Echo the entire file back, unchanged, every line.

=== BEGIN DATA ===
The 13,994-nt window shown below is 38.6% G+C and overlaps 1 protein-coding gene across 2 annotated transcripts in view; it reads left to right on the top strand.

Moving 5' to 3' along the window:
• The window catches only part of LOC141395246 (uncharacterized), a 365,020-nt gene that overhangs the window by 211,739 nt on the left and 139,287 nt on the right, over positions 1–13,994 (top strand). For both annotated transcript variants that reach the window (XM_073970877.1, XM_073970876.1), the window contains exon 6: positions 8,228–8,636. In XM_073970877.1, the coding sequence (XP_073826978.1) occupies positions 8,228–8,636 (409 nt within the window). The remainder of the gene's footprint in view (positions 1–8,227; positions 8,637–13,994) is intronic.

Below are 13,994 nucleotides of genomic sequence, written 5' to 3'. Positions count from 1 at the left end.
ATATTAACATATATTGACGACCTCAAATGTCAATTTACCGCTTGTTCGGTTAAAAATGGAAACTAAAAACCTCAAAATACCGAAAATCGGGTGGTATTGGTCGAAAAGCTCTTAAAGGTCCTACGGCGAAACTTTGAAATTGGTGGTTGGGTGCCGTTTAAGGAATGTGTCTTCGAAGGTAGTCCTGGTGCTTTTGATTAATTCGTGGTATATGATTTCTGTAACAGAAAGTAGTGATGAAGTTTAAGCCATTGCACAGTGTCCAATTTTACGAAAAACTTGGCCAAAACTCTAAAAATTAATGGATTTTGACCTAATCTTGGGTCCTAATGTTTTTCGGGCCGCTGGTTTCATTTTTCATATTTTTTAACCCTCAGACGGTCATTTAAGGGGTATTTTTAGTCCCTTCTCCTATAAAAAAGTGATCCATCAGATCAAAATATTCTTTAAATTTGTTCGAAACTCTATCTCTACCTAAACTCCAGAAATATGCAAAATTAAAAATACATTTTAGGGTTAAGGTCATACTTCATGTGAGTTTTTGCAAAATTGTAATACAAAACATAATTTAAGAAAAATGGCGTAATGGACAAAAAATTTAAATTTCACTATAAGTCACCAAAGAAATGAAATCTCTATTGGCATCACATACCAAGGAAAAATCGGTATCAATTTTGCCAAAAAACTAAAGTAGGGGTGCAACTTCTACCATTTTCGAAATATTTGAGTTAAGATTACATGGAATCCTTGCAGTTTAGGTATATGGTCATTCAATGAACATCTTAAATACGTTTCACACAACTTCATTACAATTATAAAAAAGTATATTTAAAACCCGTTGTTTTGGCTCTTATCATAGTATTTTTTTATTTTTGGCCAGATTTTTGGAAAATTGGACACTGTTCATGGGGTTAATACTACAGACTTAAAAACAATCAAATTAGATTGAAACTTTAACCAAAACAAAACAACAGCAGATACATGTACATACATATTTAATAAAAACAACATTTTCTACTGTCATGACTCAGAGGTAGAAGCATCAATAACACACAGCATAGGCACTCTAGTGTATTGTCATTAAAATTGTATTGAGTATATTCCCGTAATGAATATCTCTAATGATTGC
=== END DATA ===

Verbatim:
The 13,994-nt window shown below is 38.6% G+C and overlaps 1 protein-coding gene across 2 annotated transcripts in view; it reads left to right on the top strand.

Moving 5' to 3' along the window:
• The window catches only part of LOC141395246 (uncharacterized), a 365,020-nt gene that overhangs the window by 211,739 nt on the left and 139,287 nt on the right, over positions 1–13,994 (top strand). For both annotated transcript variants that reach the window (XM_073970877.1, XM_073970876.1), the window contains exon 6: positions 8,228–8,636. In XM_073970877.1, the coding sequence (XP_073826978.1) occupies positions 8,228–8,636 (409 nt within the window). The remainder of the gene's footprint in view (positions 1–8,227; positions 8,637–13,994) is intronic.

Below are 13,994 nucleotides of genomic sequence, written 5' to 3'. Positions count from 1 at the left end.
ATATTAACATATATTGACGACCTCAAATGTCAATTTACCGCTTGTTCGGTTAAAAATGGAAACTAAAAACCTCAAAATACCGAAAATCGGGTGGTATTGGTCGAAAAGCTCTTAAAGGTCCTACGGCGAAACTTTGAAATTGGTGGTTGGGTGCCGTTTAAGGAATGTGTCTTCGAAGGTAGTCCTGGTGCTTTTGATTAATTCGTGGTATATGATTTCTGTAACAGAAAGTAGTGATGAAGTTTAAGCCATTGCACAGTGTCCAATTTTACGAAAAACTTGGCCAAAACTCTAAAAATTAATGGATTTTGACCTAATCTTGGGTCCTAATGTTTTTCGGGCCGCTGGTTTCATTTTTCATATTTTTTAACCCTCAGACGGTCATTTAAGGGGTATTTTTAGTCCCTTCTCCTATAAAAAAGTGATCCATCAGATCAAAATATTCTTTAAATTTGTTCGAAACTCTATCTCTACCTAAACTCCAGAAATATGCAAAATTAAAAATACATTTTAGGGTTAAGGTCATACTTCATGTGAGTTTTTGCAAAATTGTAATACAAAACATAATTTAAGAAAAATGGCGTAATGGACAAAAAATTTAAATTTCACTATAAGTCACCAAAGAAATGAAATCTCTATTGGCATCACATACCAAGGAAAAATCGGTATCAATTTTGCCAAAAAACTAAAGTAGGGGTGCAACTTCTACCATTTTCGAAATATTTGAGTTAAGATTACATGGAATCCTTGCAGTTTAGGTATATGGTCATTCAATGAACATCTTAAATACGTTTCACACAACTTCATTACAATTATAAAAAAGTATATTTAAAACCCGTTGTTTTGGCTCTTATCATAGTATTTTTTTATTTTTGGCCAGATTTTTGGAAAATTGGACACTGTTCATGGGGTTAATACTACAGACTTAAAAACAATCAAATTAGATTGAAACTTTAACCAAAACAAAACAACAGCAGATACATGTACATACATATTTAATAAAAACAACATTTTCTACTGTCATGACTCAGAGGTAGAAGCATCAATAACACACAGCATAGGCACTCTAGTGTATTGTCATTAAAATTGTATTGAGTATATTCCCGTAATGAATATCTCTAATGATTGC